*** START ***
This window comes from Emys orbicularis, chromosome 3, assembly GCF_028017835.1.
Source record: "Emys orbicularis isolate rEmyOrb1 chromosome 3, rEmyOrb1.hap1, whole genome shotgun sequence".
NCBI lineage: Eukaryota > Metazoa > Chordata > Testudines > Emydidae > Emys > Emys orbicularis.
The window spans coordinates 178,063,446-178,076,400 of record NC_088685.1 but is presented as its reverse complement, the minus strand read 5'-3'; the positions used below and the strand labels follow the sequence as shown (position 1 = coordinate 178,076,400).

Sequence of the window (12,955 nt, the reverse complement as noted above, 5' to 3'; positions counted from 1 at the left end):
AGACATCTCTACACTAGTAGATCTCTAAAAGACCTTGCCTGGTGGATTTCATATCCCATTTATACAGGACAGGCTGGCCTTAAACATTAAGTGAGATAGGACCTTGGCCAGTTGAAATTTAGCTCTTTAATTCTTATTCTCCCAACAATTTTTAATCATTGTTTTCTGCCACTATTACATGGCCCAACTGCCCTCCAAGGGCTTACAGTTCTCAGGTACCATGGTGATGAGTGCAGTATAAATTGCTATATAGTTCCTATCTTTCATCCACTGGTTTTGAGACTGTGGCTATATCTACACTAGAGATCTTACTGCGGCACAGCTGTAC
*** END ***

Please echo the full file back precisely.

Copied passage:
This window comes from Emys orbicularis, chromosome 3, assembly GCF_028017835.1.
Source record: "Emys orbicularis isolate rEmyOrb1 chromosome 3, rEmyOrb1.hap1, whole genome shotgun sequence".
NCBI lineage: Eukaryota > Metazoa > Chordata > Testudines > Emydidae > Emys > Emys orbicularis.
The window spans coordinates 178,063,446-178,076,400 of record NC_088685.1 but is presented as its reverse complement, the minus strand read 5'-3'; the positions used below and the strand labels follow the sequence as shown (position 1 = coordinate 178,076,400).

Sequence of the window (12,955 nt, the reverse complement as noted above, 5' to 3'; positions counted from 1 at the left end):
AGACATCTCTACACTAGTAGATCTCTAAAAGACCTTGCCTGGTGGATTTCATATCCCATTTATACAGGACAGGCTGGCCTTAAACATTAAGTGAGATAGGACCTTGGCCAGTTGAAATTTAGCTCTTTAATTCTTATTCTCCCAACAATTTTTAATCATTGTTTTCTGCCACTATTACATGGCCCAACTGCCCTCCAAGGGCTTACAGTTCTCAGGTACCATGGTGATGAGTGCAGTATAAATTGCTATATAGTTCCTATCTTTCATCCACTGGTTTTGAGACTGTGGCTATATCTACACTAGAGATCTTACTGCGGCACAGCTGTAC